I recommend starting with the content type you have the most affinity with. These can result from your natural strengths or simply the platform you spend the most time on.
For example, if you find yourself
wasting spending hours on YouTube, then making videos could be up your alley. For me, I enjoyed reading books and blog posts, so I ended up choosing writing as my main marketing skill.
2. Find proven topics
No matter the type or platform you’re creating content for, you’ll want to ensure you’re creating something that appeals to your target audience.
Nothing beats the good old-fashioned method of asking your target audience what they want to see.
Find friends and family that match your audience profile and ask them what they’d like to see or what type of content is missing/neglected on the internet. For example, I breakdance as a hobby. So if I were to start a YouTube channel about breaking, it would be as easy as hitting up my regular practice spot and asking my fellow breakers some questions.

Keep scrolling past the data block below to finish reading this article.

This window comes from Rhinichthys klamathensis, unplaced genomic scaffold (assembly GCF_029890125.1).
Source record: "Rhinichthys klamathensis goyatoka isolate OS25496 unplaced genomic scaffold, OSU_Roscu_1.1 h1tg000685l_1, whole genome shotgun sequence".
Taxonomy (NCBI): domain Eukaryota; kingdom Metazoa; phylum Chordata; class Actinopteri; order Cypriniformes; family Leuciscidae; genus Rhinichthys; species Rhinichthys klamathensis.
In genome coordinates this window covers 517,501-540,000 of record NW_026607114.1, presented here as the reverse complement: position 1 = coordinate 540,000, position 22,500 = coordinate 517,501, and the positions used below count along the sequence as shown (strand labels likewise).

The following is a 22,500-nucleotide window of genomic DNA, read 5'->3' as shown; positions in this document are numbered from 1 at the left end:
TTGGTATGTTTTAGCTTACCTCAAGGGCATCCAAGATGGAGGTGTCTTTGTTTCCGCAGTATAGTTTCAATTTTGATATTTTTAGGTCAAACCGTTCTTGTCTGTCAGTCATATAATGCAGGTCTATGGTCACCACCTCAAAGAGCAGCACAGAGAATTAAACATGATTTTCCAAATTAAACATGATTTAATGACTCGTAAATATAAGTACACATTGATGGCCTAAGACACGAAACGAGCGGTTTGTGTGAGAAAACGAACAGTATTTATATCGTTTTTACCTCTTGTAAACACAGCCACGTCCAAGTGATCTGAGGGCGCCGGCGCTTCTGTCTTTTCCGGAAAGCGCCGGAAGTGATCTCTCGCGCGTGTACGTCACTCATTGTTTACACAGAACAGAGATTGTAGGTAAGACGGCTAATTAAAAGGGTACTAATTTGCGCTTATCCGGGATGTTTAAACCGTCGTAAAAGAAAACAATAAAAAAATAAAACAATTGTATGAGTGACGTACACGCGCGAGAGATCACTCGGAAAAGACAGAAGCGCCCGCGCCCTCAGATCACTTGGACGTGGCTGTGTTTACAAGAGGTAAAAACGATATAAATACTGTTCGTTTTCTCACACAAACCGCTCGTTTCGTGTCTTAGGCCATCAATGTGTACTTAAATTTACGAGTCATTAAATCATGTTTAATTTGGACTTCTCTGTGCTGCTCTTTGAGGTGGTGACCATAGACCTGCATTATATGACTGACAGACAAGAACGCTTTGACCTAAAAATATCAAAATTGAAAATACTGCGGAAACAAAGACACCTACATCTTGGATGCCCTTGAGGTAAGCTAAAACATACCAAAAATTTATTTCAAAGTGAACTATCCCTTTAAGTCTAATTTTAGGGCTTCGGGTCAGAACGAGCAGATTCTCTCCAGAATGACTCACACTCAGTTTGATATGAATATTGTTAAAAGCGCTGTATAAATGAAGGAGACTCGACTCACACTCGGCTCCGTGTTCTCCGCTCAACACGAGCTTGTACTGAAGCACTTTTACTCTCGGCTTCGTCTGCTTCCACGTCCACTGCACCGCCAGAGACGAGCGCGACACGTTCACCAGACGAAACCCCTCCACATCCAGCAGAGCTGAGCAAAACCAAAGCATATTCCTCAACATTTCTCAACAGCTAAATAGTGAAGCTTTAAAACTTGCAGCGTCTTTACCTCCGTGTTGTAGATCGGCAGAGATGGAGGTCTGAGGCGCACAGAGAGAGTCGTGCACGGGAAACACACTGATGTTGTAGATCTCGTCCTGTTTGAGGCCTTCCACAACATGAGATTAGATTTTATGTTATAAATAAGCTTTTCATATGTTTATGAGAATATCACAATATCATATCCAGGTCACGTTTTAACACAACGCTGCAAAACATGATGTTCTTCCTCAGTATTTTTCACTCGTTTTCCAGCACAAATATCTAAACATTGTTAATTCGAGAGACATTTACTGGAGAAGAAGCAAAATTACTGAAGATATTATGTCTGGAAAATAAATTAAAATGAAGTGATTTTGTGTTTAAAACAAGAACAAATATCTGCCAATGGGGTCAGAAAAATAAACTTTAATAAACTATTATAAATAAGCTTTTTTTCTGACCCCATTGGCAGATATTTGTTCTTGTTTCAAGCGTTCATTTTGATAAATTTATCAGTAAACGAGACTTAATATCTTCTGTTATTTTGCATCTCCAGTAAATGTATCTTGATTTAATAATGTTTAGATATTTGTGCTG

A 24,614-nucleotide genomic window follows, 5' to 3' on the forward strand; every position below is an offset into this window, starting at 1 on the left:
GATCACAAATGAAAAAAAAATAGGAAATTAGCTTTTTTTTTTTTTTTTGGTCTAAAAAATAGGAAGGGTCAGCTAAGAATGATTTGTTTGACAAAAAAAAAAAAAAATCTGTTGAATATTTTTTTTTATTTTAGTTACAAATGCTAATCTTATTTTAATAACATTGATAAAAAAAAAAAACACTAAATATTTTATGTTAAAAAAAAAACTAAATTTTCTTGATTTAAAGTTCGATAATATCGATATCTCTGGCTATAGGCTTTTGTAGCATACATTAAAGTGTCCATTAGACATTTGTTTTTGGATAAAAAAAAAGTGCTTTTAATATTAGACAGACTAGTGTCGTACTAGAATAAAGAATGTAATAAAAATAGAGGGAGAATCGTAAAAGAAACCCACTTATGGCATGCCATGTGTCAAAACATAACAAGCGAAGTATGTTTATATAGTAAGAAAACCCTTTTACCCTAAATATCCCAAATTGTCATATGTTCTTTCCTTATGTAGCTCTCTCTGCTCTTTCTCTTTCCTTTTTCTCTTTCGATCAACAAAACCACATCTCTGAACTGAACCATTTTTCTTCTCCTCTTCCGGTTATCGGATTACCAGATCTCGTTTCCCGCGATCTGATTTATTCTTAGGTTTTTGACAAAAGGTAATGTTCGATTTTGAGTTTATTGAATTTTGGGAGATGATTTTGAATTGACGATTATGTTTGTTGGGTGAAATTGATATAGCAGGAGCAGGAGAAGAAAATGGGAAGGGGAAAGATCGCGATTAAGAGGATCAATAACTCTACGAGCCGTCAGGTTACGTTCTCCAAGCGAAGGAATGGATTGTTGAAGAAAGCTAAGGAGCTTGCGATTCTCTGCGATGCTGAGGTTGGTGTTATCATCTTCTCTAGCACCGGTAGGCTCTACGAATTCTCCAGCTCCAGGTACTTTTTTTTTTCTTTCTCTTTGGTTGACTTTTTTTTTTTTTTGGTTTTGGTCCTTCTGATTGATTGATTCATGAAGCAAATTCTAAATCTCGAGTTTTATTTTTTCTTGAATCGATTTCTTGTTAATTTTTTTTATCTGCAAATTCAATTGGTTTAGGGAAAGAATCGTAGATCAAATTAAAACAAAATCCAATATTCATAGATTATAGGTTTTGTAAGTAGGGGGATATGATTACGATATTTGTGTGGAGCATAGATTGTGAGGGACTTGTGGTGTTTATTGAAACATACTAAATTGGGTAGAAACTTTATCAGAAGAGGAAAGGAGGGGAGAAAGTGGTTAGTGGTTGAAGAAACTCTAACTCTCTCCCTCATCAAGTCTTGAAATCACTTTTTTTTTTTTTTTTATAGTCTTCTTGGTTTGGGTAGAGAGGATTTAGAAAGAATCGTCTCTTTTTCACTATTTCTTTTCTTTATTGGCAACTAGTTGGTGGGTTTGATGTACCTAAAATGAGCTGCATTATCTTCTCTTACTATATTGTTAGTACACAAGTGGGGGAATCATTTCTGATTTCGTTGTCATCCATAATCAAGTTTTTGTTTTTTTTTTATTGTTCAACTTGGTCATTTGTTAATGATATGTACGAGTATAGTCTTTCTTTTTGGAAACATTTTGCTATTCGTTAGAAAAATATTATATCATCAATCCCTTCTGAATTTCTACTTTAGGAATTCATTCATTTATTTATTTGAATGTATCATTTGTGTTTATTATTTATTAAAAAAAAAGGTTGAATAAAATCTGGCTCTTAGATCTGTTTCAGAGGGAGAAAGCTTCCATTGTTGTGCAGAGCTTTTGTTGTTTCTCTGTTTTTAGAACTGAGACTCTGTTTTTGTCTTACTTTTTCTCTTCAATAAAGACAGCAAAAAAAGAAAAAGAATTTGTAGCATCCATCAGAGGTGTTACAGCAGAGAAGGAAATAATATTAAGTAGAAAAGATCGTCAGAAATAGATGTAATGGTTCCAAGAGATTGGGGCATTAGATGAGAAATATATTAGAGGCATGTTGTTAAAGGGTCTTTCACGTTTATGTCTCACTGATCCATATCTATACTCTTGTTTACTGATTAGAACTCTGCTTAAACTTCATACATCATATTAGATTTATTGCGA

If you’re a business and have existing customers, reach out and ask them. You can join online groups on Facebook, Reddit, Discord, and Slack and ask them questions.
Beyond that, you can use tools to see what type of topics already performed well. This is an indicator that people are interested—and will continue to be interested—in those topics.
For example, if you’re creating blog posts, you’ll want to know the topics people are searching for on Google. Since they’re searching for those topics, then it’s likely they’ll want to read about them.